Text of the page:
2.  Kiev is a world-class city: While many Eastern European cities are true to their stereotypes of being run down with old Soviet-era convenience stores and roads full of potholes, the capital, Kiev, is an awesome, world-class city. It has everything you’d ever want like awesome cafes, restaurants, lounges, bars, and theaters.

3. Easy connection to surrounding countries: While living in Ukraine is a great benefit all in itself, one of the nicest perks is the ease with which you can explore the immediate region and beyond. Not only do you have the entire Eastern and Central Europe at your fingertips, but you also have Western Europe, the Middle East, the Caucasus region and even Central Asia a stone’s throw away.

Last week, I flew to Tbilisi, Georgia for the best first time. I loved it. And the best part? The flight was only 2.5 hours.


Next month, I want to explore Armenia and maybe Azerbaijan. They’re also only 2.5 hours away. In the summer, I want to check out Cyprus and Greece. Not a long flight either. That’s just one of the perks of living in this part of the world.

4. Beautiful women: It’s hard to talk about the benefits of living in Ukraine without mentioning the beautiful and feminine women. Ukraine boasts some of the most beautiful women in the world. Women that are truly feminine, know how to take care of themselves and their men.

Many of these women are willing to meet foreigners and hang out with them.


5. Friendly people: It’s more than just friendly women and cheap food. The main reason to visit this Ukraine comes down to its people. While Eastern Europeans may appear to be stoic and unfriendly on the surface.

And, while, you need a bit of time for them to warm up to you—there are no fake smiles here—once they get to know, they will be extremely helpful and forthcoming and your friendship will grow stronger over time. Even if you decide to come for a short visit, rest assured that you will get help and assistance whenever you need it.

While there are many other reasons to visit this amazing country, these are the main ones that will hopefully tilt your decision in your favor to come and visit.

Bon voyage!

How to save Ukrainian Elections from Russian Influence – Interview with political strategist Yuri Vanetik

According to Ukrainian News Agency, UNIAN, Russia intends to commit another absurd action –to deploy “two observers to monitor the upcoming elections in Ukraine despite the ban earlier imposed by the Verkhovna Rada, Ukraine’s parliament, on any citizens of the Aggressor State to perform monitoring functions during the voting process.”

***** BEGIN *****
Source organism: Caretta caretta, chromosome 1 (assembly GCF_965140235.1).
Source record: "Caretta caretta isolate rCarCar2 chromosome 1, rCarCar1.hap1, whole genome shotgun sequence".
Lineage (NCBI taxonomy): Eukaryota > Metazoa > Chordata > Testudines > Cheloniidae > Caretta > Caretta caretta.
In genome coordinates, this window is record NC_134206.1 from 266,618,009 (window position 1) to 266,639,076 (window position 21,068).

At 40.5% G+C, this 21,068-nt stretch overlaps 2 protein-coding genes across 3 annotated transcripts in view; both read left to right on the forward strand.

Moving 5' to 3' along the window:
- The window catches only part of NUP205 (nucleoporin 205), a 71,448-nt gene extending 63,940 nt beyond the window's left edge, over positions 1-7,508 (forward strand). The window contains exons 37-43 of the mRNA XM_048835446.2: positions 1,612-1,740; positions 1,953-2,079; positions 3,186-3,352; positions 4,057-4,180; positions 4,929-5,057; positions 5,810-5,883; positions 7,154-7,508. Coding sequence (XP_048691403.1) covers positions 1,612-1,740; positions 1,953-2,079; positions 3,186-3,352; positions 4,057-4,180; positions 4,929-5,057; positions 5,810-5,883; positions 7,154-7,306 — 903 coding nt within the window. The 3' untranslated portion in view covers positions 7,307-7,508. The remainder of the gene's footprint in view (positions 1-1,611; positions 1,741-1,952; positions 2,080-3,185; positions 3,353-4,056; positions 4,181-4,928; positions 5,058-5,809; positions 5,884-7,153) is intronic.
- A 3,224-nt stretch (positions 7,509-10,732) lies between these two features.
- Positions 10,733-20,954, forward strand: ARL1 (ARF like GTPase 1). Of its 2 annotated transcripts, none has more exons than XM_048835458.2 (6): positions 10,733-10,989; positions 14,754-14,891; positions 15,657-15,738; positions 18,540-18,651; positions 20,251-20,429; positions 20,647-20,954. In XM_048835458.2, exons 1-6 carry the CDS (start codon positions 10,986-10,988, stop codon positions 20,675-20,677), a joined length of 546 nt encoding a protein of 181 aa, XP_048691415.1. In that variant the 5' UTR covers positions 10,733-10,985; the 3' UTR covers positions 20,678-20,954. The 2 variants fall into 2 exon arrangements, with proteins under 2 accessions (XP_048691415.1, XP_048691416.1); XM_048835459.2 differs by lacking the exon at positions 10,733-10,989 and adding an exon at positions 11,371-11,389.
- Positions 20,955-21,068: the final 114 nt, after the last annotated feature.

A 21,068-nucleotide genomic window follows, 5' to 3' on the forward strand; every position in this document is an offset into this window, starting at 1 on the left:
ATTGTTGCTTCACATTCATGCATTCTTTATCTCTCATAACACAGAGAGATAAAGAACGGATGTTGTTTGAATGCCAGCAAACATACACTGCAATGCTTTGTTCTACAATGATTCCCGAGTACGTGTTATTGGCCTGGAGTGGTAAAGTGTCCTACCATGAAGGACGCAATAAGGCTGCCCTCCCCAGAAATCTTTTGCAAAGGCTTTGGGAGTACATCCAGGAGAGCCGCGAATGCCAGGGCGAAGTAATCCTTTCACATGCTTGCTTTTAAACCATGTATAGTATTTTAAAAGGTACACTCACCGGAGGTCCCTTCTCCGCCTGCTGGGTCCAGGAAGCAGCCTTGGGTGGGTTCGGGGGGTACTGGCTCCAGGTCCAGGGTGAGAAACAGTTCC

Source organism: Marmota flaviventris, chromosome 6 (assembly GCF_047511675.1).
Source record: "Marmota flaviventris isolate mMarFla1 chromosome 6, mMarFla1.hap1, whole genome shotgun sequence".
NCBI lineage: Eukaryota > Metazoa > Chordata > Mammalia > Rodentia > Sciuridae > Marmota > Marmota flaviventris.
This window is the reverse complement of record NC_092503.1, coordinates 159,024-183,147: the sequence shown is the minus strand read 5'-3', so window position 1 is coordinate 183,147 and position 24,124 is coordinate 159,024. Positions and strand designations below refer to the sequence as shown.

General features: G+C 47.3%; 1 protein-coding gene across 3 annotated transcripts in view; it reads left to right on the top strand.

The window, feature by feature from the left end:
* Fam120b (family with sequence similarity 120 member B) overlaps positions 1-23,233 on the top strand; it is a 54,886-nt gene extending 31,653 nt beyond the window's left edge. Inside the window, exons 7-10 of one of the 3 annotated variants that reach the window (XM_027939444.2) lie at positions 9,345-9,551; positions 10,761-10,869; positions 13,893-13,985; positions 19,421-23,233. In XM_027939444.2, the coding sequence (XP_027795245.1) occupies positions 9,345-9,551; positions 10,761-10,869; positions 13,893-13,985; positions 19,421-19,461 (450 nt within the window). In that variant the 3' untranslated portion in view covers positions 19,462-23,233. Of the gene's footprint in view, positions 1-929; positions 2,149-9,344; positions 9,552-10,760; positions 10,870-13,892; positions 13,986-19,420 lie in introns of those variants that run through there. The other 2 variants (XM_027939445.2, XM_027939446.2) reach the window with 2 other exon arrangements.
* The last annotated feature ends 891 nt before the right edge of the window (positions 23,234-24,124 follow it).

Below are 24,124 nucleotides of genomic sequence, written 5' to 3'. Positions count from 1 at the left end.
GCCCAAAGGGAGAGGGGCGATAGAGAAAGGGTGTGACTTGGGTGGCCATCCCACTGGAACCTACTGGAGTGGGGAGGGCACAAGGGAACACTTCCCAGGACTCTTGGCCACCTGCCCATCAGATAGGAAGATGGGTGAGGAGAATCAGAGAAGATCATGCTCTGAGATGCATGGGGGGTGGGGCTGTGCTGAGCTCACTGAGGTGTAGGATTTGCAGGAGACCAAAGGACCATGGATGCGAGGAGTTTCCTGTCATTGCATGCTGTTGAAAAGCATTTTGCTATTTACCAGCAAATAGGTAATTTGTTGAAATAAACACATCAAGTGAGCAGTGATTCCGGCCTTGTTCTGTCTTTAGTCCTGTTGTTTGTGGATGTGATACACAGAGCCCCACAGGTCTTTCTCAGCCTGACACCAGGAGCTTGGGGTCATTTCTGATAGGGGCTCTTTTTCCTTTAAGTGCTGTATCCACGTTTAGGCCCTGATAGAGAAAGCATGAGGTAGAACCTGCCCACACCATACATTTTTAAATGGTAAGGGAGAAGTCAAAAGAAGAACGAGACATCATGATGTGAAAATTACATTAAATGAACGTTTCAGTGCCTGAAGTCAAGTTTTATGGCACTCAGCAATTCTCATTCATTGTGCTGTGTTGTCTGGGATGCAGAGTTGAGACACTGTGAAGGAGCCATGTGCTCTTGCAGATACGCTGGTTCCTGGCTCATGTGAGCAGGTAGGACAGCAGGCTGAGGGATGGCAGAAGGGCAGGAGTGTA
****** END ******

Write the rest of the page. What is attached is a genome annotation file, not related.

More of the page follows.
I’ve reached out to a person who can definitely give me an explanation about Russia’s suspicious political moves in Ukraine and the role of election monitors.

Mr. Vanetik, you are a California based GOP strategist, a lawyer, and a businessman.  What is your background? You have done some consulting for Ukrainian politicians in recent years. What do you think about what is happening in Ukraine’s politics?

I am a political activist, and over the last 20 years, I have held leadership positions in political finance within the Republican National Committee, National Republican Congressional Committee, National Republican Senatorial Committee, and Republican Governors Association. I have also held various state appointments. I have been a California Delegate, Lottery Commissioner and Served on the California Criminal Justice Commission, to name a few. My main business is private equity investing.  Inadvertently I have advised some Ukrainian politicians and business leaders last several years.

Consequently, I have become known as to some aspects of Ukraine’s political and economic climate. Ukraine is in search of an identity. It is consumed by corruption, and it is in open conflict with Russia. Some think that it may not survive as a country and may splinter like former Yugoslavia. Despite these formidable challenges, there is hope for a democratic and prosperous Ukraine, and it remains our good friend in Eastern Europe. And it is in trouble…

Mr. Vanetik, Ukraine is having elections in less than two months.  There has been talking about election observers. What are your thoughts on the subject?  Has this come up in your highflying political circles in Washington?

Election monitoring is typically handled by NGOs and has been a practice after World War II. It is a way for the international community to assess the fairness of elections based on international election standards as well as local laws. The mission of these efforts is to observe and report; there is no direct enforcement by the monitors. Election observation increasingly looks at the entire electoral process over a longer period of time and having a delegation come in just days before the election is probably not as effective. The legitimacy of an election can be affected by the criticism of monitors, so long as they are not biased themselves.